I wrote this originally as part of a discussion on my Earning to Save post, but I think it was important to be more easily linkable, in a broader context. I was motivated to turn it into a full post due to the recent post on how competitive positions at established EA orgs are.
My impression is that EA is talent constrained, management constrained, and mentorship constrained. Overall: network constrained.
My impression is also that it is generally higher impact for EAs to do things other than "earn to give", but it is a much less straightforward path that you might naively be thinking. (Because it is unstraightforward, I recommend people start by Saving 10% and Giving 1%, and then transitioning into other paths after gathering more information)
I think the issues getting into EA Direct Work has less do with how skilled you need to be, and more to do with limitations in network bandwidth.
There is some agentiness needed to get involved, but a) I think agency is a learnable skill, b) the amount required is less than you might think.
If you can successfully get yourself into the EA network, then you can be aware of early stage projects forming. Early stage projects need a variety of skills, and just being median-competent is often enough to get them off the ground. Most projects need a website and an ops person (ideally, a programmer who uses their power to automate ops). They often need board members and people to sit in boring meetings, handle taxes and bureaucracy.
I think this is quite achievable for the median EA.
Early stage orgs often have neither money, or time for an extensive hiring project – people just start working together with people they know. The bottleneck is more on people knowing each other than particular skills.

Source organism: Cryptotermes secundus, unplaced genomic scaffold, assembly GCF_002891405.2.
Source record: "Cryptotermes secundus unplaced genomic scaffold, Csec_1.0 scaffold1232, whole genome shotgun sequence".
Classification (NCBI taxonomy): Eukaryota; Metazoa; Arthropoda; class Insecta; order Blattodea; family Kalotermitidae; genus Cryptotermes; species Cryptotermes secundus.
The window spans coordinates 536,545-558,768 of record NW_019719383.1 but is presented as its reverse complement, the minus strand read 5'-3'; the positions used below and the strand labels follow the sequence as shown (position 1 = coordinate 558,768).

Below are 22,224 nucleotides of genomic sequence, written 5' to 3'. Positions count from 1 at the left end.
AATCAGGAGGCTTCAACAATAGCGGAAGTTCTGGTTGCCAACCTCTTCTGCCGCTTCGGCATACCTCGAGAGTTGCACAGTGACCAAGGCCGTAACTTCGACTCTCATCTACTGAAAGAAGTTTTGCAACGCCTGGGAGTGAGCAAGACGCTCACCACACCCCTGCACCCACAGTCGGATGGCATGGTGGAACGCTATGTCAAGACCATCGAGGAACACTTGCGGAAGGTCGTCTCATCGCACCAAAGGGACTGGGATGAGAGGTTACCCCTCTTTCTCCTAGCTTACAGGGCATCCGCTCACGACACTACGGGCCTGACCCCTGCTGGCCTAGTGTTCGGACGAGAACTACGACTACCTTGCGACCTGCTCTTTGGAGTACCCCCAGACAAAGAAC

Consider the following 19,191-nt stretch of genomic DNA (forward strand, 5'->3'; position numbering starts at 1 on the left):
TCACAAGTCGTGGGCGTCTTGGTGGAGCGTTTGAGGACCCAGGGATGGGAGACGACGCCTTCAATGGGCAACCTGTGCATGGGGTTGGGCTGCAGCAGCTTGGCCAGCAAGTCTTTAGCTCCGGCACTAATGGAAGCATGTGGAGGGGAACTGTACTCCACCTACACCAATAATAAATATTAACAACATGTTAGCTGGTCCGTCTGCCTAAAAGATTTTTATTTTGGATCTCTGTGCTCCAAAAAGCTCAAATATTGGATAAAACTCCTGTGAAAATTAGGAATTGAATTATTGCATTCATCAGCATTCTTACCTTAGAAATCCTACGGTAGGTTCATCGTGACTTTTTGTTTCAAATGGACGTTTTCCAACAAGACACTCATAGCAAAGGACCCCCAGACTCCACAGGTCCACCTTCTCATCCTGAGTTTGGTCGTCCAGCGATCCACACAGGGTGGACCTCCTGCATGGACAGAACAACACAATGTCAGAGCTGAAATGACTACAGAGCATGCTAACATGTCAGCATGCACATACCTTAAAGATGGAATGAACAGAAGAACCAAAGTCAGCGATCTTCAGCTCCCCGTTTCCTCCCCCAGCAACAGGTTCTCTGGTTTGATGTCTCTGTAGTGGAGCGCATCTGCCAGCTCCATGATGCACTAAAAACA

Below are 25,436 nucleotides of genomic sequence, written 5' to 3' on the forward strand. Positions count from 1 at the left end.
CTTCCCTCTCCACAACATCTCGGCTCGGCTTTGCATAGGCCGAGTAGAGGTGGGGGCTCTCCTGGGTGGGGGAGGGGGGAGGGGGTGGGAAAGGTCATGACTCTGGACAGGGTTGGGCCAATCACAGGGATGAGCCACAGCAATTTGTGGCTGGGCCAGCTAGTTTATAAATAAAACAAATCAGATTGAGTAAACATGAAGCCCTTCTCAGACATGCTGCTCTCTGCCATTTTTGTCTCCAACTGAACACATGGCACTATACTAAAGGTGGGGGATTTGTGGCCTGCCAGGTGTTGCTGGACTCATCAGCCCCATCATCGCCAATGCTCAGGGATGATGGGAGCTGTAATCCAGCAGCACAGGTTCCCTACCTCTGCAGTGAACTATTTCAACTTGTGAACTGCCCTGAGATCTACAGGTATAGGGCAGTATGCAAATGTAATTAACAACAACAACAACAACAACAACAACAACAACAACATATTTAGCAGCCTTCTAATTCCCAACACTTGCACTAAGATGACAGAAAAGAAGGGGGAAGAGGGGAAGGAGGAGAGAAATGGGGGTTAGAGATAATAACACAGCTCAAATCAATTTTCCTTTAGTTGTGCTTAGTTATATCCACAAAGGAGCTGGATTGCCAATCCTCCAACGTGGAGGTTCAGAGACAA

But, new projects and orgs also increase the surface area of EA, adding more places for newcomers to plug into. So if you can help a budding project grow into an institution, you're not just doing direct work, you're helping the overall community scale.
These jobs are lower pay, sure. But that's precisely why I think Earn-to-Save is important.
This is still a bit rate limited, and couldn't handle an influx of thousands of people. But I think it can handle more than it currently does. And it's definitely not because people aren't "top-half-of-oxford" talented.
Meanwhile, although "being agenty enough to found a project yourself" is fairly hard, it's learnable.
The path to learning it is a bit circuitous and doesn't necessarily fit directly into EA. But I think most EAs would benefit from taking on a complex project that forces them to grow, learning "hustle" and "networking", etc. This works best when it's a project you already are excited about (doesn't matter much if it's EA related), so it doesn't feel like you're making a sacrifice so much as just exploring something new and cool.
I don't think people know if they can be agenty until they try, and I currently think it's a better default-path for aspiring EAs to go something like:
- Start donating a bit as a credible signal
- Build up runway
- Do some projects in your spare time, practice thinking seriously about EA, and try a few things to see if some of the direct work stuff is a good fit for you.